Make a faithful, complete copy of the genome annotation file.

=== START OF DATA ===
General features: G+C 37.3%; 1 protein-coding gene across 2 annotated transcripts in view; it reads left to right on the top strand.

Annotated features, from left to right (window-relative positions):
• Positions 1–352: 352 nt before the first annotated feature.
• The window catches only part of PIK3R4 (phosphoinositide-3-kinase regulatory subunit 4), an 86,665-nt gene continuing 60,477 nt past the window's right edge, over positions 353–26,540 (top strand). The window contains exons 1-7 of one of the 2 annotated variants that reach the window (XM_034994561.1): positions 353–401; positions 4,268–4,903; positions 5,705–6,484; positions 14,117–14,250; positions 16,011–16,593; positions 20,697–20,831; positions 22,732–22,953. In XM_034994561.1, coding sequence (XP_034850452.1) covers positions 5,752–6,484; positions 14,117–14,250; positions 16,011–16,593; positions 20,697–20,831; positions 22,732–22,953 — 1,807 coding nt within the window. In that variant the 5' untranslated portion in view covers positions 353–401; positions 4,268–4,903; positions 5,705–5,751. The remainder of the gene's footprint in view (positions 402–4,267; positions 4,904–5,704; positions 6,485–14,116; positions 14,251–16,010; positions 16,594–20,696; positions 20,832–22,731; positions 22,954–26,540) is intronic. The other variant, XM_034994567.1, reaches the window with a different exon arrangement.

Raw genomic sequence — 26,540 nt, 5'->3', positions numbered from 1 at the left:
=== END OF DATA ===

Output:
General features: G+C 37.3%; 1 protein-coding gene across 2 annotated transcripts in view; it reads left to right on the top strand.

Annotated features, from left to right (window-relative positions):
• Positions 1–352: 352 nt before the first annotated feature.
• The window catches only part of PIK3R4 (phosphoinositide-3-kinase regulatory subunit 4), an 86,665-nt gene continuing 60,477 nt past the window's right edge, over positions 353–26,540 (top strand). The window contains exons 1-7 of one of the 2 annotated variants that reach the window (XM_034994561.1): positions 353–401; positions 4,268–4,903; positions 5,705–6,484; positions 14,117–14,250; positions 16,011–16,593; positions 20,697–20,831; positions 22,732–22,953. In XM_034994561.1, coding sequence (XP_034850452.1) covers positions 5,752–6,484; positions 14,117–14,250; positions 16,011–16,593; positions 20,697–20,831; positions 22,732–22,953 — 1,807 coding nt within the window. In that variant the 5' untranslated portion in view covers positions 353–401; positions 4,268–4,903; positions 5,705–5,751. The remainder of the gene's footprint in view (positions 402–4,267; positions 4,904–5,704; positions 6,485–14,116; positions 14,251–16,010; positions 16,594–20,696; positions 20,832–22,731; positions 22,954–26,540) is intronic. The other variant, XM_034994567.1, reaches the window with a different exon arrangement.

Raw genomic sequence — 26,540 nt, 5'->3', positions numbered from 1 at the left: